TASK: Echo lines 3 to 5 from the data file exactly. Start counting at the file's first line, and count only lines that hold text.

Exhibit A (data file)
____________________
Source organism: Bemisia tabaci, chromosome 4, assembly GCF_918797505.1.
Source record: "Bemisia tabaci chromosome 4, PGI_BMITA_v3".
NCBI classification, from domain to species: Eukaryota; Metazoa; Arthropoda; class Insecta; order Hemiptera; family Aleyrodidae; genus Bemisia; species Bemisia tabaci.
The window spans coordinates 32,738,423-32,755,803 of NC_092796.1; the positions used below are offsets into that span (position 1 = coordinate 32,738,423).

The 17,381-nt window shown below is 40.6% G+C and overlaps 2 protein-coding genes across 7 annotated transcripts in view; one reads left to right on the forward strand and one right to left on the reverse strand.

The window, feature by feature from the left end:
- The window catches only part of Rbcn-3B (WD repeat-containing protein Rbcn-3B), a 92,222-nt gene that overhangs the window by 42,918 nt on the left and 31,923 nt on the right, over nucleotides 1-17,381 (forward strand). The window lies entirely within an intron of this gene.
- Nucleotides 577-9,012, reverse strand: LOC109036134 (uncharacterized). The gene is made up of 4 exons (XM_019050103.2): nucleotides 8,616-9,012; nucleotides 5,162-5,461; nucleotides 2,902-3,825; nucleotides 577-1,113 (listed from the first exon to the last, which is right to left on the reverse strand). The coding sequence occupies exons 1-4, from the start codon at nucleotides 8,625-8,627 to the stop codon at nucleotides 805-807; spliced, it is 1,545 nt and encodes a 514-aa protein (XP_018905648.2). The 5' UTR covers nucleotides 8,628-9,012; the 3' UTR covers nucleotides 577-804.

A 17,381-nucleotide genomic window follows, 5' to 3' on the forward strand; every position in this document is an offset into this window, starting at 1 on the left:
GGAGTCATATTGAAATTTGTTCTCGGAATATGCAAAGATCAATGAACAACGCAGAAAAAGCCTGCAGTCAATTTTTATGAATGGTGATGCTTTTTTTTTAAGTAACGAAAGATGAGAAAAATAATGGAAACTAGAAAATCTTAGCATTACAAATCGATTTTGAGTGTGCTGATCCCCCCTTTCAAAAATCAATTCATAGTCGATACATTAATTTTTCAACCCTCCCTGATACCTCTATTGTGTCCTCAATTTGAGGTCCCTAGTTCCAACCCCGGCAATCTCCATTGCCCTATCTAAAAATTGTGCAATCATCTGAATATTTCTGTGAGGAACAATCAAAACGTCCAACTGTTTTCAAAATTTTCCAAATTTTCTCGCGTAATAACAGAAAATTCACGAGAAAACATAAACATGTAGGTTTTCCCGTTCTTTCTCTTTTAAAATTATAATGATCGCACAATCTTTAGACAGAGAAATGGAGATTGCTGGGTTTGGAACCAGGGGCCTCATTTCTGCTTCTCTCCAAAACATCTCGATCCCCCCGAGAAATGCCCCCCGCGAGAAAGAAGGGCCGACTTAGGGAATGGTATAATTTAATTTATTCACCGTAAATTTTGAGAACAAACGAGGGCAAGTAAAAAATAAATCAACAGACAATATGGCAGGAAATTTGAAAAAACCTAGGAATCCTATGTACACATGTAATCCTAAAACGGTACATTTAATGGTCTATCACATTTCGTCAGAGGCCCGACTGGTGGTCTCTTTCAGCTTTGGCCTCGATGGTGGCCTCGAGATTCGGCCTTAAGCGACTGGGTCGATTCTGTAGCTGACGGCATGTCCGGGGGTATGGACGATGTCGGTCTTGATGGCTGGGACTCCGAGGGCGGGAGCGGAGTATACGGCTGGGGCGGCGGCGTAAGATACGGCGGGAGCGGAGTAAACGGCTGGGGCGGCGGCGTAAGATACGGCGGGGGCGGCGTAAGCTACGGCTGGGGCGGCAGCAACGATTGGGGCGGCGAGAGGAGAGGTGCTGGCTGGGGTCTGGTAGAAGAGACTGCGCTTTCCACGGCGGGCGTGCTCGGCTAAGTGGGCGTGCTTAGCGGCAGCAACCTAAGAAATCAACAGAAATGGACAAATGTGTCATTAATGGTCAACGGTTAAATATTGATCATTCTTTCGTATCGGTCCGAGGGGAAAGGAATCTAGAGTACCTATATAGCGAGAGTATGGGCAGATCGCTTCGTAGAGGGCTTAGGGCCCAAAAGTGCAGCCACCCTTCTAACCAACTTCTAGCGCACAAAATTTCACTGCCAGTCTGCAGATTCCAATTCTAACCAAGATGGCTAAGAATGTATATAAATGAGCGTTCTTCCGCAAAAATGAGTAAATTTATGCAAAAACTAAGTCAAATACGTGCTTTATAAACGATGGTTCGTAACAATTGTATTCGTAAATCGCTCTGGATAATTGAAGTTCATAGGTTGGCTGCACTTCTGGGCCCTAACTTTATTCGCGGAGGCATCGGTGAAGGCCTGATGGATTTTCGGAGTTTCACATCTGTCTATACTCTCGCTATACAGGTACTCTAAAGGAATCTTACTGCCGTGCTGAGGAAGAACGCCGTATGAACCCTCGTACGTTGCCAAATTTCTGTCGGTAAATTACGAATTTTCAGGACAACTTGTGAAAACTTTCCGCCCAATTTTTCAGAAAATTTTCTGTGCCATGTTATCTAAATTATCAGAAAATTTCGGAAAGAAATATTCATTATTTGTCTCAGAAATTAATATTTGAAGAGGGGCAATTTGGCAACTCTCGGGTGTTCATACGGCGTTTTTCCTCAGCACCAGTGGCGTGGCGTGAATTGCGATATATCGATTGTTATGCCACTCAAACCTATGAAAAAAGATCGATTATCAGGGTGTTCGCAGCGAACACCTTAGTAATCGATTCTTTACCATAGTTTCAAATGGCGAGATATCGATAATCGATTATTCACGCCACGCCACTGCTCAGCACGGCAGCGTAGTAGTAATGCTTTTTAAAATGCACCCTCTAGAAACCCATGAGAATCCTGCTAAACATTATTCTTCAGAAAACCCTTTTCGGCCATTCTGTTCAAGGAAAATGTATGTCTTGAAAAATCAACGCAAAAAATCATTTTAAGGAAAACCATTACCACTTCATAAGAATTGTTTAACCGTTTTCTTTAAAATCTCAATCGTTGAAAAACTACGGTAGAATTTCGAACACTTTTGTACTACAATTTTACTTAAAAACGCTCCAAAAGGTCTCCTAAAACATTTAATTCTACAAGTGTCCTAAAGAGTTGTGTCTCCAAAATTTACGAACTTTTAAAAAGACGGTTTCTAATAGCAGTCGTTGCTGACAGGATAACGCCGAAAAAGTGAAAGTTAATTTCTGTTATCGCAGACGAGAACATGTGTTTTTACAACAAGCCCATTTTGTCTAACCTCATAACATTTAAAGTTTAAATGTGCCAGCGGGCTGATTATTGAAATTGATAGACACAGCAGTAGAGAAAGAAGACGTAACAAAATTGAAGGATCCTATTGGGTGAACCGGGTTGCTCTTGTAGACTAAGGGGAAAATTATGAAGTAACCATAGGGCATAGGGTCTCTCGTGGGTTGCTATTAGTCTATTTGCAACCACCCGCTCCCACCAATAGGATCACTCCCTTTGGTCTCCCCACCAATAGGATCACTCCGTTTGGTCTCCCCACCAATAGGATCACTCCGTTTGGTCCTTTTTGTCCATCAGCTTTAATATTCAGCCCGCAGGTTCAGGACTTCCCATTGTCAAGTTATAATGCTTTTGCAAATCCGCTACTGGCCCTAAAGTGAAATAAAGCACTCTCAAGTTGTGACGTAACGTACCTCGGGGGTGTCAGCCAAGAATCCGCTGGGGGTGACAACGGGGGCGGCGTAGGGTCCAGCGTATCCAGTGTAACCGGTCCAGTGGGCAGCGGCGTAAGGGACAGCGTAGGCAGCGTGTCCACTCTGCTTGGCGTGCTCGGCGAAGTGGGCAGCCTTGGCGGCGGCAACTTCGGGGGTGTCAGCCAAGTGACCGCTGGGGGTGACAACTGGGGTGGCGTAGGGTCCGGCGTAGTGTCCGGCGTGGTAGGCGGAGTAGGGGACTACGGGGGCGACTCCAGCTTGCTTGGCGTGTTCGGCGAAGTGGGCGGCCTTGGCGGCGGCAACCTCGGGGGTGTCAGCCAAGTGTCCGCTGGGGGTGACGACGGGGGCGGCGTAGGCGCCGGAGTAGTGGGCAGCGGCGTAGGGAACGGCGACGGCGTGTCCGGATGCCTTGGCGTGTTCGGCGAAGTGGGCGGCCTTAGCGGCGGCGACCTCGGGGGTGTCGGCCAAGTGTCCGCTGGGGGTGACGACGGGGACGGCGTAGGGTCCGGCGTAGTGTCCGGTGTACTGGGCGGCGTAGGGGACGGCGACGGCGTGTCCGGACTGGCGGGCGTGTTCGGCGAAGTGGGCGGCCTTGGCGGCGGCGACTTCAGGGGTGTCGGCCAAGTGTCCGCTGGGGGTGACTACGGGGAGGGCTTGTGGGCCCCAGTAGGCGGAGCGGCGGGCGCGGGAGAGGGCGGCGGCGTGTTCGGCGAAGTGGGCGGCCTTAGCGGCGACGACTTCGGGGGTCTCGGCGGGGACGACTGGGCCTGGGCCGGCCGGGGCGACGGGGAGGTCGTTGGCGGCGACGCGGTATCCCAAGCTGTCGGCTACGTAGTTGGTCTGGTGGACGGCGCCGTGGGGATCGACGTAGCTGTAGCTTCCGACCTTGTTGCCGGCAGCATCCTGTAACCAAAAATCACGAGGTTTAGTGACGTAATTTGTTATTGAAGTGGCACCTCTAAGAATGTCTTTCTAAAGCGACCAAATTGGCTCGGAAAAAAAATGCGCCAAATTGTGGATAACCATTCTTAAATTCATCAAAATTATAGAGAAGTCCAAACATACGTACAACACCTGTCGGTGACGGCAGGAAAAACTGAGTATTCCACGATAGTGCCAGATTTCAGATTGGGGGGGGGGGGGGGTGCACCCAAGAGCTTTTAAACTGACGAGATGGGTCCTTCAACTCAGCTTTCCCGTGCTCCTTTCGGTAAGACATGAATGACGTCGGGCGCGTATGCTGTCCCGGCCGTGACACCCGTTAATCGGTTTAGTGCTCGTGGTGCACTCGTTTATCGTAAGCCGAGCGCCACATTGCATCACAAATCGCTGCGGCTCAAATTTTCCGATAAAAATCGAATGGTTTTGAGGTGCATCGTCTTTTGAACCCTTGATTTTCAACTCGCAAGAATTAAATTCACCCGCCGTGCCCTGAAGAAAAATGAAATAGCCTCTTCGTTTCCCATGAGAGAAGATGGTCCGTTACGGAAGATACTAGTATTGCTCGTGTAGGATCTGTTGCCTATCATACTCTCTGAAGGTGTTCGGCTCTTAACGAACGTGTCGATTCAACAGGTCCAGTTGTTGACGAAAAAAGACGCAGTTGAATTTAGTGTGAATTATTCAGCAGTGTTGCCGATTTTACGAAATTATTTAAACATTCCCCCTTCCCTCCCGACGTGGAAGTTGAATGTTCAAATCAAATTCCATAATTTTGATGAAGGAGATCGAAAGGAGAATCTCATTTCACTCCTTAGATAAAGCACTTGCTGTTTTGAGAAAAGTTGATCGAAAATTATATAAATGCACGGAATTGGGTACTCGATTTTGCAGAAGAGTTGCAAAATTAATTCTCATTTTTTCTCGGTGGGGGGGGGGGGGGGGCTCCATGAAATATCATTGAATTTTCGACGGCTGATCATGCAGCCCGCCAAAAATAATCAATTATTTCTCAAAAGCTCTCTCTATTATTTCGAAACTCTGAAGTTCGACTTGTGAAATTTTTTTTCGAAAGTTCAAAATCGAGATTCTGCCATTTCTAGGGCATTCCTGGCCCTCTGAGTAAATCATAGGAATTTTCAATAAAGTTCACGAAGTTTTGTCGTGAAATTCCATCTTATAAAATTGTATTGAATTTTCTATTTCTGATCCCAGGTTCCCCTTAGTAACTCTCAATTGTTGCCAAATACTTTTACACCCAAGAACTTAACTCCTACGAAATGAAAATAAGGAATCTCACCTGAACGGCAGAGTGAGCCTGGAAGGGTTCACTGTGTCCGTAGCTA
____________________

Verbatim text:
NCBI classification, from domain to species: Eukaryota; Metazoa; Arthropoda; class Insecta; order Hemiptera; family Aleyrodidae; genus Bemisia; species Bemisia tabaci.
The window spans coordinates 32,738,423-32,755,803 of NC_092796.1; the positions used below are offsets into that span (position 1 = coordinate 32,738,423).

The 17,381-nt window shown below is 40.6% G+C and overlaps 2 protein-coding genes across 7 annotated transcripts in view; one reads left to right on the forward strand and one right to left on the reverse strand.